ST. LOUIS, MISSOURI, U.S. —  Anngie Steinbarger, a soybean and corn farmer from Edinburgh, Indiana, U.S., testified Feb. 14 on the importance of crop insurance and risk management for soybean farmers as part of the U.S. Senate Committee on Agriculture, Nutrition and Forestry’s first hearing on the farm bill in the 113th Congress. 
Testifying on behalf of the Indiana Soybean Alliance and the American Soybean Association (ASA), Steinbarger joined farmers representing the livestock and specialty crop industries in detailing the impacts of the historic drought of 2012 and expressing the importance of protecting crop insurance as Congress moves to pass a comprehensive farm bill later this year.
"The number one barrier to increasing our yields is lack of water. Dry weather in the months of July and August always limits our yield potential. We find crop insurance an effective tool in managing risk when we experience these weather events," said Steinbarger in her testimony. "We began using crop insurance is 1991 as a way to maintain our cash reserves and prevent the need to borrow operating money. … Our goal is not to make money off of crop insurance but to balance our yearly revenue so we will have operating money for the following crop year."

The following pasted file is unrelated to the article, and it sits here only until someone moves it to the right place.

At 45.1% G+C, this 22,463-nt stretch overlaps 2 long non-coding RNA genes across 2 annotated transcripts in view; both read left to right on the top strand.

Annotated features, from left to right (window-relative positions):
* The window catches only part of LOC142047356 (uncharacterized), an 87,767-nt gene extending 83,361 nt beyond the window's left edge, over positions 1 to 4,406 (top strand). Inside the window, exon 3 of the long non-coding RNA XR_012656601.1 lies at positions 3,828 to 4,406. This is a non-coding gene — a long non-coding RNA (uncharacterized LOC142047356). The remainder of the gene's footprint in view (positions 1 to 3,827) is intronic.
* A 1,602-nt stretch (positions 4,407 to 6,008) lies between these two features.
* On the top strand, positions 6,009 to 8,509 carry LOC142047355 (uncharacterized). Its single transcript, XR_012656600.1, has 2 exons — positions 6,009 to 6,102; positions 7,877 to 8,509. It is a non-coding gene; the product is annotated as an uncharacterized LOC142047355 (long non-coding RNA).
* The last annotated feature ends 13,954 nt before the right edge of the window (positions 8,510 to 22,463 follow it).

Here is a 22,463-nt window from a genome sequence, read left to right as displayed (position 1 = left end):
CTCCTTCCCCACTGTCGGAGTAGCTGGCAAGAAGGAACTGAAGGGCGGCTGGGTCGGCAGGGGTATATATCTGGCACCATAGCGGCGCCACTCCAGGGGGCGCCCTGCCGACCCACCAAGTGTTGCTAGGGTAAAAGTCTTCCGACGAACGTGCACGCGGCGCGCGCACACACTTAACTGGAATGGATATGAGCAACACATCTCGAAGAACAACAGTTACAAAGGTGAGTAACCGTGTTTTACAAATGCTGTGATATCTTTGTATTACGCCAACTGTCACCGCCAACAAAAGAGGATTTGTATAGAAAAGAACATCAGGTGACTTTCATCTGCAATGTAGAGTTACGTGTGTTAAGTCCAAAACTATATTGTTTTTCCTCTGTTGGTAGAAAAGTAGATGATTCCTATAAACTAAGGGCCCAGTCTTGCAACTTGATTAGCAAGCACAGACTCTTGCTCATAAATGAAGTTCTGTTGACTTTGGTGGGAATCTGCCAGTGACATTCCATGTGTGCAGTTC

Steinbarger also noted her farm’s use of conservation tillage to reduce erosion and water use. "To manage our thin light soil types, we started our farming operation employing conservation tillage techniques such as CRP and NRCS cost share funding. To this day we still are advocates of no till farming as a way to preserve our soil and maintain soil moisture," she said.
Finally, Steinbarger joined her fellow witnesses in reinforcing the fact that crop insurance is not a profit center for farmers; rather, it is a way for farms to remain financially stable enough to plant again in the coming year. "We paid a substantial premium for crop insurance," she said. "… and that decision is keeping us in business for the 2013 crop year."
For a transcript of Steinbarger’s testimony, go to